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|Title:||Records of Exclusion: Chinese Immigration in Historical Perspective|
|Authors:||Postel, Hannah Melissa|
|Advisors:||Boustan, Leah P.|
|Contributors:||Population Studies Department|
|Publisher:||Princeton, NJ : Princeton University|
|Abstract:||This dissertation re-centers the historical Chinese experience in the study of racial formation and immigration policy in the United States. The first major non-white immigrant group in the United States, Chinese communities in Western states were targeted by restrictive policies and violent backlash. Increasingly restrictive federal immigration policies culminated in the 1882 Chinese Exclusion Act which laid the groundwork for the contemporary U.S. immigration system. Despite their relevance to important socioeconomic trends and political developments, historical Chinese immigrants have been largely excluded from quantitative social science research. My dissertation attempts to remedy this longstanding omission. Chapter 1 introduces the historical facts and social importance of the Chinese case. Chapter 2 investigates pat- terns of residential segregation in pre-Exclusion California, demonstrating the importance of place in Chinese residential clustering. Chapter 3 – joint with Beth-Lew Williams – develops a database and typology of primary-source state and local policies targeting Chinese immigrants. Chapter 4 proposes a novel pre-processing technique to improve record linkage rates for historical Chinese populations. Chapter 5 concludes and outlines avenues of future research.|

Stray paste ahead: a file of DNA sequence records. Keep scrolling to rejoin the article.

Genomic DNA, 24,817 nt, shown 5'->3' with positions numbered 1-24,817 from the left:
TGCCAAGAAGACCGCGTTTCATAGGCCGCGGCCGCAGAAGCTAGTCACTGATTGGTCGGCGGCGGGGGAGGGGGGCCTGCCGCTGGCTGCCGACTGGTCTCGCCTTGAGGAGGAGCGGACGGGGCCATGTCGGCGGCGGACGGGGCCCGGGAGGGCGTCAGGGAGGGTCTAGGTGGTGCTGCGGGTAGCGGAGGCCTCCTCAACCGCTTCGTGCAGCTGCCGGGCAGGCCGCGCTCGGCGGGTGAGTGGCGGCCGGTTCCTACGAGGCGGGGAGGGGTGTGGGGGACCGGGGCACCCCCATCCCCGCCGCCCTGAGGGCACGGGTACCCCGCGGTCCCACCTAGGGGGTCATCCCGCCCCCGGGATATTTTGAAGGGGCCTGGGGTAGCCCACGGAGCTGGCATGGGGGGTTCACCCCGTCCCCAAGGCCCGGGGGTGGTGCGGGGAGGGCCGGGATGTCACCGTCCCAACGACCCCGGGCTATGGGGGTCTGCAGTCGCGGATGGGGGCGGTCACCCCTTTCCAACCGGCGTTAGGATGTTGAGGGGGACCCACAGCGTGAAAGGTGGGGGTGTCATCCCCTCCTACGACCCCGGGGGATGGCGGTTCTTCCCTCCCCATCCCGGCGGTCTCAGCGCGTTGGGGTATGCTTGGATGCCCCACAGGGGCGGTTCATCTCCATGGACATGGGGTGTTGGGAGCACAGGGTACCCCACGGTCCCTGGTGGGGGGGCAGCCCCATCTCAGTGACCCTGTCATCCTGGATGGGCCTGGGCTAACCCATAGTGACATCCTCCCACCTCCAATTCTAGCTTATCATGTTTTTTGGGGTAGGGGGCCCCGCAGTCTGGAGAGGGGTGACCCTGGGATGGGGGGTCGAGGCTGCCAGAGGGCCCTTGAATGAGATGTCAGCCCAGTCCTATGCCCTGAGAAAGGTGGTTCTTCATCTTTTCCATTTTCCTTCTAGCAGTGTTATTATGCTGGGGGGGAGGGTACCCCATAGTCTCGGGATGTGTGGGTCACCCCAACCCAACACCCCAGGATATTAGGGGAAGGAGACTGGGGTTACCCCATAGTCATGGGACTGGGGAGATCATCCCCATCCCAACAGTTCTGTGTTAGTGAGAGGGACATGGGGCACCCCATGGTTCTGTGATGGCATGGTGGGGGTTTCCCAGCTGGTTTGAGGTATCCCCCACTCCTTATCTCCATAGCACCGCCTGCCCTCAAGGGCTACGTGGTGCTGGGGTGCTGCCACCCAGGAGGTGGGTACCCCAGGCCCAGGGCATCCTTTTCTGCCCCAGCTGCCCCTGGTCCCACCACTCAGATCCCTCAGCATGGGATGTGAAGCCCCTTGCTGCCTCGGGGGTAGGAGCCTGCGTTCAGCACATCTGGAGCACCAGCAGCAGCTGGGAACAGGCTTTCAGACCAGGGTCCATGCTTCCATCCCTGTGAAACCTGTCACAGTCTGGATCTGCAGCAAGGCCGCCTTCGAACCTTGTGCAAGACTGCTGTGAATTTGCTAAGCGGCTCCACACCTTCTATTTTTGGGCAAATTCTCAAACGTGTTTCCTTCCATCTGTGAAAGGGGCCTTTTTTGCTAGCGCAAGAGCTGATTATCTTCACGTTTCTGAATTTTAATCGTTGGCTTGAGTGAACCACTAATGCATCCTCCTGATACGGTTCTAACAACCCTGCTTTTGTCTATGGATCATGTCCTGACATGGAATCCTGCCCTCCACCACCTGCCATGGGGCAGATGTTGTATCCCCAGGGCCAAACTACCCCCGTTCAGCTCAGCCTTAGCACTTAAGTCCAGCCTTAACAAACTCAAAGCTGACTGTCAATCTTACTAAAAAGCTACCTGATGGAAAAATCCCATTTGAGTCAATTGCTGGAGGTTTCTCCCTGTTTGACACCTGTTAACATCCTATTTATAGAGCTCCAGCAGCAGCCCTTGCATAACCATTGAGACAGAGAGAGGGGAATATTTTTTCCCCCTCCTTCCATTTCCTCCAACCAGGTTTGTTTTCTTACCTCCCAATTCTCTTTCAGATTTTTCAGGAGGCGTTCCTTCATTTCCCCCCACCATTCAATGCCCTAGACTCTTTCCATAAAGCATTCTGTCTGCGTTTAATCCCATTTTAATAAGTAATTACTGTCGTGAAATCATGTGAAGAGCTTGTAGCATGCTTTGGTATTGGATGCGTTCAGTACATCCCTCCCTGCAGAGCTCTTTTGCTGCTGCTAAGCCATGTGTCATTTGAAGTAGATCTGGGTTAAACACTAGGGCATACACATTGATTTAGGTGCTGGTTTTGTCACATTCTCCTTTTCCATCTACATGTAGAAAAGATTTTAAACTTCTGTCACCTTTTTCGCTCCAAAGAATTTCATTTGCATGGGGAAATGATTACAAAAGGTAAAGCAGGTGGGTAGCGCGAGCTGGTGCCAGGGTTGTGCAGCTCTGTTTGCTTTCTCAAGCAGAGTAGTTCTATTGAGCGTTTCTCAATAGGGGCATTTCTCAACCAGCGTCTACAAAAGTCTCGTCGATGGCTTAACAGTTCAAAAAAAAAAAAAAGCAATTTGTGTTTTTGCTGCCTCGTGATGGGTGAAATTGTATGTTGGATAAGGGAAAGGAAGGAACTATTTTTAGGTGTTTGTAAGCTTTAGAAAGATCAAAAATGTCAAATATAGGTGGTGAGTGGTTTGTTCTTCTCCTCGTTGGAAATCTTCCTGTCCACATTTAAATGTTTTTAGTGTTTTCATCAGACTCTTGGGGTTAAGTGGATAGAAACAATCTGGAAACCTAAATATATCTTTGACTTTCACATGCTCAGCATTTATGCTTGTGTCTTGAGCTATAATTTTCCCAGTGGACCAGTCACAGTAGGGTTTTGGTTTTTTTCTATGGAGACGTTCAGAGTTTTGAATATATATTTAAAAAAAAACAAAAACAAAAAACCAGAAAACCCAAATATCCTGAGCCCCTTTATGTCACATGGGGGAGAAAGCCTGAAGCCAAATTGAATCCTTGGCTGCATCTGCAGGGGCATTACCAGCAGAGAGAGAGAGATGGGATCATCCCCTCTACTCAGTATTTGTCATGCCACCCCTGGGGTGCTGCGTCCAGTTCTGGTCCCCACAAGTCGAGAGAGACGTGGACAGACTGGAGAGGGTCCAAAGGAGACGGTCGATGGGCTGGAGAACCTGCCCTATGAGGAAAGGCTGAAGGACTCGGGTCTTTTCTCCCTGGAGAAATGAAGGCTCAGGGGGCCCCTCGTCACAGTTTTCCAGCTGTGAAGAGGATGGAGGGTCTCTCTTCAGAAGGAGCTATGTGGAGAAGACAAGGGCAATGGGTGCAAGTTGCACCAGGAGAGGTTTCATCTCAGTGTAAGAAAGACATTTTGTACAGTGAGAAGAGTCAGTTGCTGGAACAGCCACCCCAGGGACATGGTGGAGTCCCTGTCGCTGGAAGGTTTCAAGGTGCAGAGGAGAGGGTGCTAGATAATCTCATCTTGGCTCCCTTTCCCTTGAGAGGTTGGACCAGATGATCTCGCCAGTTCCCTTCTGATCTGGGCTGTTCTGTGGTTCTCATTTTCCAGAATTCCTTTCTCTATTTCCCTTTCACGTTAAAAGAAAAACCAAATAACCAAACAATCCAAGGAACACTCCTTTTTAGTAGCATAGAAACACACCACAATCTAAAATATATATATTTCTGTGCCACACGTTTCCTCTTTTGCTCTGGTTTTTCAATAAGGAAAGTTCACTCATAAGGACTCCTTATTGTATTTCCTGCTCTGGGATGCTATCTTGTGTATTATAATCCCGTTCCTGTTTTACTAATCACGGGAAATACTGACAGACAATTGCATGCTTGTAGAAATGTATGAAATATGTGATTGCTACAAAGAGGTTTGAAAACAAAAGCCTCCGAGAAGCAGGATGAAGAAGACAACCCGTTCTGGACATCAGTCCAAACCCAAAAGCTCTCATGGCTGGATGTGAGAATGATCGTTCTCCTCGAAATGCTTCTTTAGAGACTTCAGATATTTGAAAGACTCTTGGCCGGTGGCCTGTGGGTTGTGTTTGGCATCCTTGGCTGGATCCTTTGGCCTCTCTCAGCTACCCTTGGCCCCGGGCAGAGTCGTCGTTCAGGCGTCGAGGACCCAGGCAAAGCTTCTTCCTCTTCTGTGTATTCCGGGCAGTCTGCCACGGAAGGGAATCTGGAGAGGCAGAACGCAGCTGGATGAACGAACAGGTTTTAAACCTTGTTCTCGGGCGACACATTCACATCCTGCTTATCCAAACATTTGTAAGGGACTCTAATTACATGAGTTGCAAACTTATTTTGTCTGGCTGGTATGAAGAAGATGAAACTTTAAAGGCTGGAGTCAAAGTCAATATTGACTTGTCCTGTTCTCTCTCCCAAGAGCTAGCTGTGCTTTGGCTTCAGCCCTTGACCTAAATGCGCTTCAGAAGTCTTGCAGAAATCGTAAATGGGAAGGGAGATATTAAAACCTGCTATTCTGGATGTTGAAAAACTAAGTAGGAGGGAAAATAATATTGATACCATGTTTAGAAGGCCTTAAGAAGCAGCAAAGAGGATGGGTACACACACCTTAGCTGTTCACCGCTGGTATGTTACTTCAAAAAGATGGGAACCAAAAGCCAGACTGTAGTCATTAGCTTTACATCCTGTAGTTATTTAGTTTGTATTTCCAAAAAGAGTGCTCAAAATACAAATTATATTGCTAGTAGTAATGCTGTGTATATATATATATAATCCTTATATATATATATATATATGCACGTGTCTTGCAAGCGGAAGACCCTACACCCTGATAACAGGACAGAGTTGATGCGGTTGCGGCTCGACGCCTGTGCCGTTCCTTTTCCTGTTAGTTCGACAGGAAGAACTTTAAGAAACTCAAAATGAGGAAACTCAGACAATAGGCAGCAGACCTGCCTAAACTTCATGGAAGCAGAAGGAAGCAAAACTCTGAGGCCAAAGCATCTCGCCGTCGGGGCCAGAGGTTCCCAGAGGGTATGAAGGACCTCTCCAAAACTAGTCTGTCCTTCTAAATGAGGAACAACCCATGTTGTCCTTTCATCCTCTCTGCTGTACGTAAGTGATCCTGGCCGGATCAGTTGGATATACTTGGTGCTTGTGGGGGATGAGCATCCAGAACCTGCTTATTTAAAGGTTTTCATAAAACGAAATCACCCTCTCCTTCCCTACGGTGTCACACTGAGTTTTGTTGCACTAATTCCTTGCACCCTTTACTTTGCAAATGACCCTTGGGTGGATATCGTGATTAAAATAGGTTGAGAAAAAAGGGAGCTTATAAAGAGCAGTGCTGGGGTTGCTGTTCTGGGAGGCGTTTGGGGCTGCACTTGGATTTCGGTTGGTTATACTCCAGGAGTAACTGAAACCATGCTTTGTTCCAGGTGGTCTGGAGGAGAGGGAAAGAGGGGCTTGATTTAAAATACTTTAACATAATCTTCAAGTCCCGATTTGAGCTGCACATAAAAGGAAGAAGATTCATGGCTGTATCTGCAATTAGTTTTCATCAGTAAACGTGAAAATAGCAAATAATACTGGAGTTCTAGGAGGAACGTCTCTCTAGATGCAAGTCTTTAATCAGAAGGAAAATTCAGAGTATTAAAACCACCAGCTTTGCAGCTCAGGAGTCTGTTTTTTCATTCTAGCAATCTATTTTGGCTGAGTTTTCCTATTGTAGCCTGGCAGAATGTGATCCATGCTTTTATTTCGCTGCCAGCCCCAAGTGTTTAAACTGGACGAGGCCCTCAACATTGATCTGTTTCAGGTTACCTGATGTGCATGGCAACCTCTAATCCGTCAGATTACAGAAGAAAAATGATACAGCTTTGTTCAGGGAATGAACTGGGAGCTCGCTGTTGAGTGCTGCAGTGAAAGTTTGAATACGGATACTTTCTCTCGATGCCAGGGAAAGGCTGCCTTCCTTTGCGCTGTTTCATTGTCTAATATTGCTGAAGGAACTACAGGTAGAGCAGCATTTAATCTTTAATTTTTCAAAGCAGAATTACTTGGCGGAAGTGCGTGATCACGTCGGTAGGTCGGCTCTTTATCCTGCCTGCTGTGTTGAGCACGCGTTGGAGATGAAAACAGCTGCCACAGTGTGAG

|Alternate format:||The Mudd Manuscript Library retains one bound copy of each dissertation. Search for these copies in the library's main catalog: catalog.princeton.edu|
|Type of Material:||Academic dissertations (Ph.D.)|
|Appears in Collections:||Population Studies|
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